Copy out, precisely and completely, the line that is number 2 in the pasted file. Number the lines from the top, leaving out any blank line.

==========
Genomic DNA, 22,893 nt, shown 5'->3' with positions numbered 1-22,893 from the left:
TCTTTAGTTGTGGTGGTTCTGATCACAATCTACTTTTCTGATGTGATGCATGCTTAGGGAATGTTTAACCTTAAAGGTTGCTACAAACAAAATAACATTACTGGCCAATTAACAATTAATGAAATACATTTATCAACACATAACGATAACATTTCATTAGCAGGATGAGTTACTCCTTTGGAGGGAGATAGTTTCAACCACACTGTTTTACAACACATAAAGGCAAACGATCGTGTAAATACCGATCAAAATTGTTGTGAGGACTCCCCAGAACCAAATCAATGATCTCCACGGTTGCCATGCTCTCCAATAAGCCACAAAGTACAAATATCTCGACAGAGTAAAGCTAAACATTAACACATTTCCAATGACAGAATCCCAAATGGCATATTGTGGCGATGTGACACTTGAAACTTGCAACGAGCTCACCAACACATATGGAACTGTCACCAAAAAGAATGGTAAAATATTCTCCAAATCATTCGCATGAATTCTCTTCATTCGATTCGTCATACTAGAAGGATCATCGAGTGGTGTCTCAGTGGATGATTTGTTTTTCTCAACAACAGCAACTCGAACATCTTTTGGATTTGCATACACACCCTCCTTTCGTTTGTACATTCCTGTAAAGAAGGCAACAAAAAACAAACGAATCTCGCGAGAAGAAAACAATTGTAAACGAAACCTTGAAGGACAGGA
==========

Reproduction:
TCTTTAGTTGTGGTGGTTCTGATCACAATCTACTTTTCTGATGTGATGCATGCTTAGGGAATGTTTAACCTTAAAGGTTGCTACAAACAAAATAACATTACTGGCCAATTAACAATTAATGAAATACATTTATCAACACATAACGATAACATTTCATTAGCAGGATGAGTTACTCCTTTGGAGGGAGATAGTTTCAACCACACTGTTTTACAACACATAAAGGCAAACGATCGTGTAAATACCGATCAAAATTGTTGTGAGGACTCCCCAGAACCAAATCAATGATCTCCACGGTTGCCATGCTCTCCAATAAGCCACAAAGTACAAATATCTCGACAGAGTAAAGCTAAACATTAACACATTTCCAATGACAGAATCCCAAATGGCATATTGTGGCGATGTGACACTTGAAACTTGCAACGAGCTCACCAACACATATGGAACTGTCACCAAAAAGAATGGTAAAATATTCTCCAAATCATTCGCATGAATTCTCTTCATTCGATTCGTCATACTAGAAGGATCATCGAGTGGTGTCTCAGTGGATGATTTGTTTTTCTCAACAACAGCAACTCGAACATCTTTTGGATTTGCATACACACCCTCCTTTCGTTTGTACATTCCTGTAAAGAAGGCAACAAAAAACAAACGAATCTCGCGAGAAGAAAACAATTGTAAACGAAACCTTGAAGGACAGGA